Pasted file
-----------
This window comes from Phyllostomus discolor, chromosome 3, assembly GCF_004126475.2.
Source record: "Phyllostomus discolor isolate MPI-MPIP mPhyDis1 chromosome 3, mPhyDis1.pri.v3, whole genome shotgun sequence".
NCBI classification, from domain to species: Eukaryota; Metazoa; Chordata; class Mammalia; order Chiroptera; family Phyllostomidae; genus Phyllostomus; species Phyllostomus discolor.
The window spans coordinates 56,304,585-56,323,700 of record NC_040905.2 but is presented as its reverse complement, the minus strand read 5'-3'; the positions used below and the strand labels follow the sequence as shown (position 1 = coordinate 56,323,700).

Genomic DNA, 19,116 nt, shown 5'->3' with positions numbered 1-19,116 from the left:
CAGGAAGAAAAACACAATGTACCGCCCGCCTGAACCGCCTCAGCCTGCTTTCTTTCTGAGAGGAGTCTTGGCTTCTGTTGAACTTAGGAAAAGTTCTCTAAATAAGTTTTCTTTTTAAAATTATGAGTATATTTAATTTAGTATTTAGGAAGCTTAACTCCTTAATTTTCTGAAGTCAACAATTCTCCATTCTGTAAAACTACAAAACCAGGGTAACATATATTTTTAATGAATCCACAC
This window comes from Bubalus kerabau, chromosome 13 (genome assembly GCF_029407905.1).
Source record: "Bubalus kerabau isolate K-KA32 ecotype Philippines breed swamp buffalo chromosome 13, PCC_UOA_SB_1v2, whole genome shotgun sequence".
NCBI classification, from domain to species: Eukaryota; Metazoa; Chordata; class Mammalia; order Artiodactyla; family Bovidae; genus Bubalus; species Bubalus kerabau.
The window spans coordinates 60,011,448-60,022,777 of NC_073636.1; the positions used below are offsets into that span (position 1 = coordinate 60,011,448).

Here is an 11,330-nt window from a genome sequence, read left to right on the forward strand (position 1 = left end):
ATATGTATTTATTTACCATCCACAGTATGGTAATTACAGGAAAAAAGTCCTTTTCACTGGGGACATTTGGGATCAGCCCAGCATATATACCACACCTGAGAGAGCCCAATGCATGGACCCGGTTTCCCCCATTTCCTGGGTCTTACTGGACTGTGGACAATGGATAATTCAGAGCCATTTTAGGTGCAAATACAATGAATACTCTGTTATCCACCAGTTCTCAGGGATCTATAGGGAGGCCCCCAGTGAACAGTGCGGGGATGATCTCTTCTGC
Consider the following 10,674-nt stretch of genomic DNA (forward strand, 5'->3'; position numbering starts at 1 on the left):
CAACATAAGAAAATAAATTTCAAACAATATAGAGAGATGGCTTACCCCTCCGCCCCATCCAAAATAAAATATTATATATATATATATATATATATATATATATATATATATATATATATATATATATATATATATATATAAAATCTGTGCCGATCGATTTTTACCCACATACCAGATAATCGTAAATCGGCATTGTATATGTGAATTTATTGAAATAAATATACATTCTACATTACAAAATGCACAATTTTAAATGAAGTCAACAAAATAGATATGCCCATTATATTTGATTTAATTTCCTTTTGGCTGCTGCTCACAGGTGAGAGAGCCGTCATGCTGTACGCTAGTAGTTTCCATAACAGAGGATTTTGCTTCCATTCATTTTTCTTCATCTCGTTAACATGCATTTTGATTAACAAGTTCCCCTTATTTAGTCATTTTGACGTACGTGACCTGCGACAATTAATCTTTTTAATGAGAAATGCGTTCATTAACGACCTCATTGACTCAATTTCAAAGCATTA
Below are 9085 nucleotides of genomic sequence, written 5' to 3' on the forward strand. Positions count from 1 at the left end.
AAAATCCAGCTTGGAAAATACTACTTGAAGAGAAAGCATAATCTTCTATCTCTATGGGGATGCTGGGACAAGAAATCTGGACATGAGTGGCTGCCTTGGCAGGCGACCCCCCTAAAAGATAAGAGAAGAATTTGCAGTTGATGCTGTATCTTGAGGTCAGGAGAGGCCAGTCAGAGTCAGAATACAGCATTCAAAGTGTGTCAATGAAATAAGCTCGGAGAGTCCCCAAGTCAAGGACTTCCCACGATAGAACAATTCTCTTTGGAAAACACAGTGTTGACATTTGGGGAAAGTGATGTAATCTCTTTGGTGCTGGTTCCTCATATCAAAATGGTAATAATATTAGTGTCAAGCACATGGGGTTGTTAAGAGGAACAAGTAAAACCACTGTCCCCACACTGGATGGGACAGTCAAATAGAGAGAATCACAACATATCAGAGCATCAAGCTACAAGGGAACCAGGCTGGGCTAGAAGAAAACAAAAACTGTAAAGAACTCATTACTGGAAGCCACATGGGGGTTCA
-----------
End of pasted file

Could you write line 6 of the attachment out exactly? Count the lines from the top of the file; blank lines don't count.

CAGGAAGAAAAACACAATGTACCGCCCGCCTGAACCGCCTCAGCCTGCTTTCTTTCTGAGAGGAGTCTTGGCTTCTGTTGAACTTAGGAAAAGTTCTCTAAATAAGTTTTCTTTTTAAAATTATGAGTATATTTAATTTAGTATTTAGGAAGCTTAACTCCTTAATTTTCTGAAGTCAACAATTCTCCATTCTGTAAAACTACAAAACCAGGGTAACATATATTTTTAATGAATCCACAC